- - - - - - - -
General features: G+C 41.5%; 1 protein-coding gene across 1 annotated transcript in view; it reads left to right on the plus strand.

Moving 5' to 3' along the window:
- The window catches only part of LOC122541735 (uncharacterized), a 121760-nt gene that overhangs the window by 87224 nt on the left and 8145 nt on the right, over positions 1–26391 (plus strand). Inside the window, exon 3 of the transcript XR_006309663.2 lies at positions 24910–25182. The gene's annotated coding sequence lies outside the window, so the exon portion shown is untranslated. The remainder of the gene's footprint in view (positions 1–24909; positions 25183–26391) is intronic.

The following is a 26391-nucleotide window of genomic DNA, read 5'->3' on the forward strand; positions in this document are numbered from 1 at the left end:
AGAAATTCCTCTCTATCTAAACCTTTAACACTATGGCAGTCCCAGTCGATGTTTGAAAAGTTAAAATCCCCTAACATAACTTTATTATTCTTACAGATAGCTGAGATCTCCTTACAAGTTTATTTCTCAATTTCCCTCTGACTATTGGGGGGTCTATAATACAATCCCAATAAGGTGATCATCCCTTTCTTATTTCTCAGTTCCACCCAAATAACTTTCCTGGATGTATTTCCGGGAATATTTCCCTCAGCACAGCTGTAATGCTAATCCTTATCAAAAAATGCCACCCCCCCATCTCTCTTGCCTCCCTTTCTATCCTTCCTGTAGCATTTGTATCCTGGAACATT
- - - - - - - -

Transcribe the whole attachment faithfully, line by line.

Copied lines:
General features: G+C 41.5%; 1 protein-coding gene across 1 annotated transcript in view; it reads left to right on the plus strand.

Moving 5' to 3' along the window:
- The window catches only part of LOC122541735 (uncharacterized), a 121760-nt gene that overhangs the window by 87224 nt on the left and 8145 nt on the right, over positions 1–26391 (plus strand). Inside the window, exon 3 of the transcript XR_006309663.2 lies at positions 24910–25182. The gene's annotated coding sequence lies outside the window, so the exon portion shown is untranslated. The remainder of the gene's footprint in view (positions 1–24909; positions 25183–26391) is intronic.

The following is a 26391-nucleotide window of genomic DNA, read 5'->3' on the forward strand; positions in this document are numbered from 1 at the left end:
AGAAATTCCTCTCTATCTAAACCTTTAACACTATGGCAGTCCCAGTCGATGTTTGAAAAGTTAAAATCCCCTAACATAACTTTATTATTCTTACAGATAGCTGAGATCTCCTTACAAGTTTATTTCTCAATTTCCCTCTGACTATTGGGGGGTCTATAATACAATCCCAATAAGGTGATCATCCCTTTCTTATTTCTCAGTTCCACCCAAATAACTTTCCTGGATGTATTTCCGGGAATATTTCCCTCAGCACAGCTGTAATGCTAATCCTTATCAAAAAATGCCACCCCCCCATCTCTCTTGCCTCCCTTTCTATCCTTCCTGTAGCATTTGTATCCTGGAACATT